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It's All Over Except For Pat Quinn's Concession

By Chuck Sudo in News on Nov 5, 2014 7:00PM

Photo credit: John Gress/Getty Images

Republicans drank whiskey neat and thanked their lucky stars Tuesday night after another mid-term election bloodbath saw them take control of the Senate while retaining their majority in the House of Representatives. FiveThirtyEight chief economics writer Ben Casselman summed up the election results thusly:

The big story in Illinois is Bruce Rauner’s win in the gubernatorial race. Rauner earned 51 percent of the vote to Gov. Pat Quinn’s 46 percent with 98 percent of precincts in Illinois reporting. (Libertarian candidate Chad Grimm earned 3 percent of the vote.) Rauner spent $60 million—including a record $27.6 million of his own money—to win the election and he exchanged his unsoiled Carhartt work jacket and jeans for the blue button down suits he normally favors Tuesday night to declare an end to one-party politics in Illinois.

“The voters have spoken. The voters have asked for divided government for the first time in many years.”

Quinn, however, has yet to declare defeat and indicated he would not do so until every vote is counted. Quinn, referencing polling places that stayed open late due to a shortage of election judges and other issues, told supporters at his post-campaign party, “I don’t believe in throwing in the towel while votes are being counted. We will never yield until all the votes are in.”

Quinn spokeswoman Brooke Anderson told reporters Tuesday night the governor wants to wait until all absentee and provisional ballots have been counted, a process that could take days. It’s a Hail Mary proposition with a gossamer-thin margin of error, a scenario completely eviscerated by ABC 7 anchor Ron Magers during that station’s election night coverage. Opponents of Rauner may want to look for bogeymen to fault for Quinn’s defeat, whether it was the robocalls that screwed with election judges last weekend, Grimm’s candidacy or low voter turnout.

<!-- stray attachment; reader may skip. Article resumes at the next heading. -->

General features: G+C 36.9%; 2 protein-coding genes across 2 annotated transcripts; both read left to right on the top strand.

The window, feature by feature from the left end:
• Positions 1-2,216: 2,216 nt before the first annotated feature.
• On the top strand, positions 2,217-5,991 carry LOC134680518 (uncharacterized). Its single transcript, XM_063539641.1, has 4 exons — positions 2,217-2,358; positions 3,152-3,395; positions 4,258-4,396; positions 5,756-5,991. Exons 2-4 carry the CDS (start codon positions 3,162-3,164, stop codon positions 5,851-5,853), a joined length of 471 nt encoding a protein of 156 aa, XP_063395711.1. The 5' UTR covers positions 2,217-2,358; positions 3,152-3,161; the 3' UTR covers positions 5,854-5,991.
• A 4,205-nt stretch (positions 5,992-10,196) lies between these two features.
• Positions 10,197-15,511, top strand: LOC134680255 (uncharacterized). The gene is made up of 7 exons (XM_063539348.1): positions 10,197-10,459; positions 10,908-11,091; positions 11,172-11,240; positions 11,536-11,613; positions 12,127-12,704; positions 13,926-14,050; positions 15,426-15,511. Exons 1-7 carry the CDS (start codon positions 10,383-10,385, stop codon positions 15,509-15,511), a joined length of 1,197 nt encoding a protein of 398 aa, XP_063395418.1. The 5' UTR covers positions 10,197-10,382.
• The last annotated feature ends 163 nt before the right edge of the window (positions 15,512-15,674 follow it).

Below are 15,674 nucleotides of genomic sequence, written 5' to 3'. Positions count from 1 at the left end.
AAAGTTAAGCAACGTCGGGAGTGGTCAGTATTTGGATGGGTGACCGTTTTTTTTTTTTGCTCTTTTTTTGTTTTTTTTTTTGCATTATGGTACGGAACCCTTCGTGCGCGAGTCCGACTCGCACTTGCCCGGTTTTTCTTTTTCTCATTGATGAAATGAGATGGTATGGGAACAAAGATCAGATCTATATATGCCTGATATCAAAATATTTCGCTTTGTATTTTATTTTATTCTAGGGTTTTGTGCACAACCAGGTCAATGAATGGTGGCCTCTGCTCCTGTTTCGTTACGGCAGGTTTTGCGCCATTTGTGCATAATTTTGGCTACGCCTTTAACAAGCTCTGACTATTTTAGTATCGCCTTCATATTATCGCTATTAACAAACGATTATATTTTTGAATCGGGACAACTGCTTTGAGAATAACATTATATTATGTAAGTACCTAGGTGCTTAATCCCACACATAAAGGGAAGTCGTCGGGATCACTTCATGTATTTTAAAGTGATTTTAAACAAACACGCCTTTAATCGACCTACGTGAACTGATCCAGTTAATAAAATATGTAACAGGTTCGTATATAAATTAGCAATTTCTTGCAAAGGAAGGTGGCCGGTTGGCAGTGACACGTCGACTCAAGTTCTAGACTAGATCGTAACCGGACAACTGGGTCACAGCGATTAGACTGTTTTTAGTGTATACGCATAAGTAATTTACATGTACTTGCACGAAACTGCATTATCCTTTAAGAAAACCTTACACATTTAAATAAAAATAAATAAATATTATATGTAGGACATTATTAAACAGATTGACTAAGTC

The fact is Quinn is an unpopular incumbent who ran an uninspiring campaign. That, coupled with strong showings by Rauner in suburban Cook County and the collar counties, sealed his fate. Four years ago Quinn was able to beat Bill Brady in the general election by outperforming him in the Chicago area. Rauner earned 46 percent of the vote in the suburbs, 60 percent of the vote in DuPage County and 58 percent in Lake County. He earned 60 percent of the vote downstate and, most damning for Quinn, garnered 22 percent of the vote in Chicago. Experts believed Quinn needed to hold Rauner to below 20 percent in the city if he wanted to win.

If those numbers hold while absentee and provisional ballots are counted, Quinn is only delaying the obvious. In the end, as it usually is, voters were tired of middling improvements in Illinois’ economy and job creation progress under Quinn and decided they wanted a change—“it’s the economy, stupid.”

Whether Rauner is the man to entrust with that is another matter. As much as Quinn stumbled on the campaign trail, Rauner stayed on message and made vague platitudes to voters about wanting to shake things up in Springfield but offered little to no details about how he would go about doing that. Rauner faces the same problems Quinn couldn’t solve: jumpstarting Illinois’ economy; solving a pension morass that’s the worst in the nation; a crumbling infrastructure; and a Democratic-controlled General Assembly that can’t seem to agree on anything unless House Speaker Michael Madigan says “it is done.”

Venture capitalist Rauner, who ran on a faux-populist campaign, has catered to interests in both parties in his climb to the governor’s mansion and the thought of him, Madigan and Mayor Rahm Emanuel uniting in a hardball stance on pension reform should chill the state’s union workers. Rauner said he plans to run Illinois’ government like a business. Whether that involves initiatives that benefit Illinois’ residents or his 1 percent cronies remains to be seen.